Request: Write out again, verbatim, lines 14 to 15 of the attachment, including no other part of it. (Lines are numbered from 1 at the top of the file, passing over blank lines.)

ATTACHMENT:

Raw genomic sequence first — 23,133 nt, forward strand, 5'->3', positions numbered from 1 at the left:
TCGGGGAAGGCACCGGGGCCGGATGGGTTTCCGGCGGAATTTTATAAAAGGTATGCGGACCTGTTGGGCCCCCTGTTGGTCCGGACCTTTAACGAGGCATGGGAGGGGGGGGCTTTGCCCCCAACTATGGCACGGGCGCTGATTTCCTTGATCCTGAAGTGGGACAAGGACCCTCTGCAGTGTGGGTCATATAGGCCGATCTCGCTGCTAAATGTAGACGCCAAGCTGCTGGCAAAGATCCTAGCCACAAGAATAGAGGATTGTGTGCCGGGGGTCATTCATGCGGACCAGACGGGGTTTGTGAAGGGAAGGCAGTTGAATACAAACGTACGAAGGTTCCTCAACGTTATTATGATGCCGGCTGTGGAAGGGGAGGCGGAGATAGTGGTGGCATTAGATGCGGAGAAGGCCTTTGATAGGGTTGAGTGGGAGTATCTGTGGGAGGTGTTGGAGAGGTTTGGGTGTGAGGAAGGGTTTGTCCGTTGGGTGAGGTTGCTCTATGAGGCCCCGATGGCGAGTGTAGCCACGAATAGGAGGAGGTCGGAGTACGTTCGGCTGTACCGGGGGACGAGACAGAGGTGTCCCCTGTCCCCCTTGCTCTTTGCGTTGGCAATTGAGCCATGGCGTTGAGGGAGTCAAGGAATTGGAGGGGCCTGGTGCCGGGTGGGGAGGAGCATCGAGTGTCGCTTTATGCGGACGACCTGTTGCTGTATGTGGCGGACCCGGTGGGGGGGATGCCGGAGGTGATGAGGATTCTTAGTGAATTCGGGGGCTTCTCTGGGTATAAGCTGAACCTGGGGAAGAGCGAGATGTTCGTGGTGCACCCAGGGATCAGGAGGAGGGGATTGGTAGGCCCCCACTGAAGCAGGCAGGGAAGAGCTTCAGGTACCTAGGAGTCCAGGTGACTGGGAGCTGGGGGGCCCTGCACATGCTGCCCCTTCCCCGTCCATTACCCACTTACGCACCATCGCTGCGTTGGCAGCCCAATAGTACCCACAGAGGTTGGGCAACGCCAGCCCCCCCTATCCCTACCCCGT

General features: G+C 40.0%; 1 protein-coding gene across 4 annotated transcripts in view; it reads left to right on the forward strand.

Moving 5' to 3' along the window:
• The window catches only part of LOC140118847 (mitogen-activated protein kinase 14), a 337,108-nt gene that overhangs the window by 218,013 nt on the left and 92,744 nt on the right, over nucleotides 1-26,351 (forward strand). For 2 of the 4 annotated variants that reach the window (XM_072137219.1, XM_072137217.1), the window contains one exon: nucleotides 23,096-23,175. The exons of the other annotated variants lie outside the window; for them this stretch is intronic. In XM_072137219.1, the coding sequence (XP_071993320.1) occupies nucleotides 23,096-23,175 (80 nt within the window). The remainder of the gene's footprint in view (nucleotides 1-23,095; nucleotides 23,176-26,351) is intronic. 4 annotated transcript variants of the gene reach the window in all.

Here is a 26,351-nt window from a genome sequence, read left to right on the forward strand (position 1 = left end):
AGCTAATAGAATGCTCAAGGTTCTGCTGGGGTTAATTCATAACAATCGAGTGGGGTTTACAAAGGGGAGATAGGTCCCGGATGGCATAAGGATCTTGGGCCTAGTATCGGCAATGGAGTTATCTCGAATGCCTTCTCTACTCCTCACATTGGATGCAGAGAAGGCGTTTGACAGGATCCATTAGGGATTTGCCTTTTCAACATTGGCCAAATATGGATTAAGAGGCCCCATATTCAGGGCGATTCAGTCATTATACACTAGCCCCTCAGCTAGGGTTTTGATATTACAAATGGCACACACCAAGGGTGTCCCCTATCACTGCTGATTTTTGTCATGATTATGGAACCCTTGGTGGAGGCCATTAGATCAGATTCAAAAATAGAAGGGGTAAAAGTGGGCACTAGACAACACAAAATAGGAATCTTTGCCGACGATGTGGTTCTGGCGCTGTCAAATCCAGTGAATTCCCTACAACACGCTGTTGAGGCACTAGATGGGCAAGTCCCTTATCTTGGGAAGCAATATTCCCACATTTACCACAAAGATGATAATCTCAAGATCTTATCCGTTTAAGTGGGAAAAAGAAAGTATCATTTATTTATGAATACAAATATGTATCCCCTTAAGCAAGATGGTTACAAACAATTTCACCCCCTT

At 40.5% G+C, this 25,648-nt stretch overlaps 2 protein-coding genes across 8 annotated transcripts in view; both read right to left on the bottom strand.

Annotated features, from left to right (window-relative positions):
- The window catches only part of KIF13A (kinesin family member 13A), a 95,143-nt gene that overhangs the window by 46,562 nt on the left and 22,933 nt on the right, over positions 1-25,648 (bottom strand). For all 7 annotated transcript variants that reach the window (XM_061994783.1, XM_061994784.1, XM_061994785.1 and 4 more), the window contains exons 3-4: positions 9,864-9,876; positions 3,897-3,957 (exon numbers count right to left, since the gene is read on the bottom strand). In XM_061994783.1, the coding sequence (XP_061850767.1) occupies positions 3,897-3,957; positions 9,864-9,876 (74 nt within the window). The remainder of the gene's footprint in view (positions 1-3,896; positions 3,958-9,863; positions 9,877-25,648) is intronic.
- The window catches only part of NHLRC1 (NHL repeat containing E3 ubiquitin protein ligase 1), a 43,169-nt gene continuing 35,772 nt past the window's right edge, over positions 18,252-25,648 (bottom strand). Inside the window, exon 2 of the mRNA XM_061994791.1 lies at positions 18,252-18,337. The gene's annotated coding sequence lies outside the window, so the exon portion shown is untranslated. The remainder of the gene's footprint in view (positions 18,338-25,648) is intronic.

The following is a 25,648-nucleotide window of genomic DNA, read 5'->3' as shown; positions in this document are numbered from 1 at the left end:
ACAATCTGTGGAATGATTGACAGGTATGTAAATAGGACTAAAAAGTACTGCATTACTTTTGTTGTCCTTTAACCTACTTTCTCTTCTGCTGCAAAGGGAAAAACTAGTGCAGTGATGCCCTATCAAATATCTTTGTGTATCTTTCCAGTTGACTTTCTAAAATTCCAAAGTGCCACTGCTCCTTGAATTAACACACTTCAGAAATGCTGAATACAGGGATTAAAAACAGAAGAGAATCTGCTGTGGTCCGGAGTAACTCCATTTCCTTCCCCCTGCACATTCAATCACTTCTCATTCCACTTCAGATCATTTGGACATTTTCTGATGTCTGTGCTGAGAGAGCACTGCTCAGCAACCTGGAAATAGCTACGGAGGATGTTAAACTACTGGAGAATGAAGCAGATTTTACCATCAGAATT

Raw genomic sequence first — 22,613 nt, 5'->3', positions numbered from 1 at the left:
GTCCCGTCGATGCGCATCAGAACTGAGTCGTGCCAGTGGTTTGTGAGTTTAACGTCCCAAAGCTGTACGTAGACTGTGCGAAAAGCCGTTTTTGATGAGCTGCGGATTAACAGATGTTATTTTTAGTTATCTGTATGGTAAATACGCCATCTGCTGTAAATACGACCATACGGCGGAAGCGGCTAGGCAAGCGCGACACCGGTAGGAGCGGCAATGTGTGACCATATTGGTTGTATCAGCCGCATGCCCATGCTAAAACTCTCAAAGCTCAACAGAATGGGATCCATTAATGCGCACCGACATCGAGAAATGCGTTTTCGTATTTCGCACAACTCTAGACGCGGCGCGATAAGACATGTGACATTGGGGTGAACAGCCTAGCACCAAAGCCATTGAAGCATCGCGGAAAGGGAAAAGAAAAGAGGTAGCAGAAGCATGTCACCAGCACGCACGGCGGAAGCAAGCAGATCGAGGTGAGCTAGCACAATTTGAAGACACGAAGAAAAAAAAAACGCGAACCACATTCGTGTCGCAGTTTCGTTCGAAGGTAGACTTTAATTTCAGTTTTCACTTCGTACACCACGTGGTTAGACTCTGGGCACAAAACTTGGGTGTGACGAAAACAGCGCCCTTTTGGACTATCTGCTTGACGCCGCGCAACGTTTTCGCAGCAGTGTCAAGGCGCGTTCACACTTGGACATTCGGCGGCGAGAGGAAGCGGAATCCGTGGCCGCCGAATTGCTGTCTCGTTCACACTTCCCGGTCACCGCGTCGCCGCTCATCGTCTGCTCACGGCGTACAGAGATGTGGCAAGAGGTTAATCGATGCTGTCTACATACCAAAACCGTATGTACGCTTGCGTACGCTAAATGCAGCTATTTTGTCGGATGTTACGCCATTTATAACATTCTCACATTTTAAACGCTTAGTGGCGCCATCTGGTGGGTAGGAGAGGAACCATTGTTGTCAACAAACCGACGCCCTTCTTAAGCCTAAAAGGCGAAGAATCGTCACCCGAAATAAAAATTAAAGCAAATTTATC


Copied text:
Raw genomic sequence first — 22,613 nt, 5'->3', positions numbered from 1 at the left:
GTCCCGTCGATGCGCATCAGAACTGAGTCGTGCCAGTGGTTTGTGAGTTTAACGTCCCAAAGCTGTACGTAGACTGTGCGAAAAGCCGTTTTTGATGAGCTGCGGATTAACAGATGTTATTTTTAGTTATCTGTATGGTAAATACGCCATCTGCTGTAAATACGACCATACGGCGGAAGCGGCTAGGCAAGCGCGACACCGGTAGGAGCGGCAATGTGTGACCATATTGGTTGTATCAGCCGCATGCCCATGCTAAAACTCTCAAAGCTCAACAGAATGGGATCCATTAATGCGCACCGACATCGAGAAATGCGTTTTCGTATTTCGCACAACTCTAGACGCGGCGCGATAAGACATGTGACATTGGGGTGAACAGCCTAGCACCAAAGCCATTGAAGCATCGCGGAAAGGGAAAAGAAAAGAGGTAGCAGAAGCATGTCACCAGCACGCACGGCGGAAGCAAGCAGATCGAGGTGAGCTAGCACAATTTGAAGACACGAAGAAAAAAAAAACGCGAACCACATTCGTGTCGCAGTTTCGTTCGAAGGTAGACTTTAATTTCAGTTTTCACTTCGTACACCACGTGGTTAGACTCTGGGCACAAAACTTGGGTGTGACGAAAACAGCGCCCTTTTGGACTATCTGCTTGACGCCGCGCAACGTTTTCGCAGCAGTGTCAAGGCGCGTTCACACTTGGACATTCGGCGGCGAGAGGAAGCGGAATCCGTGGCCGCCGAATTGCTGTCTCGTTCACACTTCCCGGTCACCGCGTCGCCGCTCATCGTCTGCTCACGGCGTACAGAGATGTGGCAAGAGGTTAATCGATGCTGTCTACATACCAAAACCGTATGTACGCTTGCGTACGCTAAATGCAGCTATTTTGTCGGATGTTACGCCATTTATAACATTCTCACATTTTAAACGCTTAGTGGCGCCATCTGGTGGGTAGGAGAGGAACCATTGTTGTCAACAAACCGACGCCCTTCTTAAGCCTAAAAGGCGAAGAATCGTCACCCGAAATAAAAATTAAAGCAAATTTATC